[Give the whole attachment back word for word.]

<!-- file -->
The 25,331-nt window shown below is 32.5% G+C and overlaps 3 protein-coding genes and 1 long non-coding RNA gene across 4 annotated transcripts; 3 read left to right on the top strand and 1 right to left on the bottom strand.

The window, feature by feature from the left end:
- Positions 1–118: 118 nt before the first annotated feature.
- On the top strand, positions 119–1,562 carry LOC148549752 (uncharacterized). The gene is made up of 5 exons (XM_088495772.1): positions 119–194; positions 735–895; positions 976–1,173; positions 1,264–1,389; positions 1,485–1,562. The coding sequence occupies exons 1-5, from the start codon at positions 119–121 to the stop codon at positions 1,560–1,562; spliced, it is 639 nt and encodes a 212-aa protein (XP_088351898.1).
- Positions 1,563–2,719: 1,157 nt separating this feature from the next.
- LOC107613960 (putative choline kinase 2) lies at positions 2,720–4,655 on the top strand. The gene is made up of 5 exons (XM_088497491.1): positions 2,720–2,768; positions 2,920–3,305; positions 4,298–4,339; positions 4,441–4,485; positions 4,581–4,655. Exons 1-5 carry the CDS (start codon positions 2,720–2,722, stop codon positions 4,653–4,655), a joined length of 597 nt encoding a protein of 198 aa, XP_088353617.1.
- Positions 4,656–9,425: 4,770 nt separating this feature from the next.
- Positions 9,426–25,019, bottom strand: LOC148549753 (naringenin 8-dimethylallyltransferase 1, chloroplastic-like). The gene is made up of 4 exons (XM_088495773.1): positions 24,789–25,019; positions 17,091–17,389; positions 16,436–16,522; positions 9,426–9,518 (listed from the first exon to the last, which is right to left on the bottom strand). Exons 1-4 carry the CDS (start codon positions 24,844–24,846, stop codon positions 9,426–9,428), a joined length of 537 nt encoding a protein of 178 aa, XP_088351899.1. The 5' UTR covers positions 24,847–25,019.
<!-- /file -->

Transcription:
The 25,331-nt window shown below is 32.5% G+C and overlaps 3 protein-coding genes and 1 long non-coding RNA gene across 4 annotated transcripts; 3 read left to right on the top strand and 1 right to left on the bottom strand.

The window, feature by feature from the left end:
- Positions 1–118: 118 nt before the first annotated feature.
- On the top strand, positions 119–1,562 carry LOC148549752 (uncharacterized). The gene is made up of 5 exons (XM_088495772.1): positions 119–194; positions 735–895; positions 976–1,173; positions 1,264–1,389; positions 1,485–1,562. The coding sequence occupies exons 1-5, from the start codon at positions 119–121 to the stop codon at positions 1,560–1,562; spliced, it is 639 nt and encodes a 212-aa protein (XP_088351898.1).
- Positions 1,563–2,719: 1,157 nt separating this feature from the next.
- LOC107613960 (putative choline kinase 2) lies at positions 2,720–4,655 on the top strand. The gene is made up of 5 exons (XM_088497491.1): positions 2,720–2,768; positions 2,920–3,305; positions 4,298–4,339; positions 4,441–4,485; positions 4,581–4,655. Exons 1-5 carry the CDS (start codon positions 2,720–2,722, stop codon positions 4,653–4,655), a joined length of 597 nt encoding a protein of 198 aa, XP_088353617.1.
- Positions 4,656–9,425: 4,770 nt separating this feature from the next.
- Positions 9,426–25,019, bottom strand: LOC148549753 (naringenin 8-dimethylallyltransferase 1, chloroplastic-like). The gene is made up of 4 exons (XM_088495773.1): positions 24,789–25,019; positions 17,091–17,389; positions 16,436–16,522; positions 9,426–9,518 (listed from the first exon to the last, which is right to left on the bottom strand). Exons 1-4 carry the CDS (start codon positions 24,844–24,846, stop codon positions 9,426–9,428), a joined length of 537 nt encoding a protein of 178 aa, XP_088351899.1. The 5' UTR covers positions 24,847–25,019.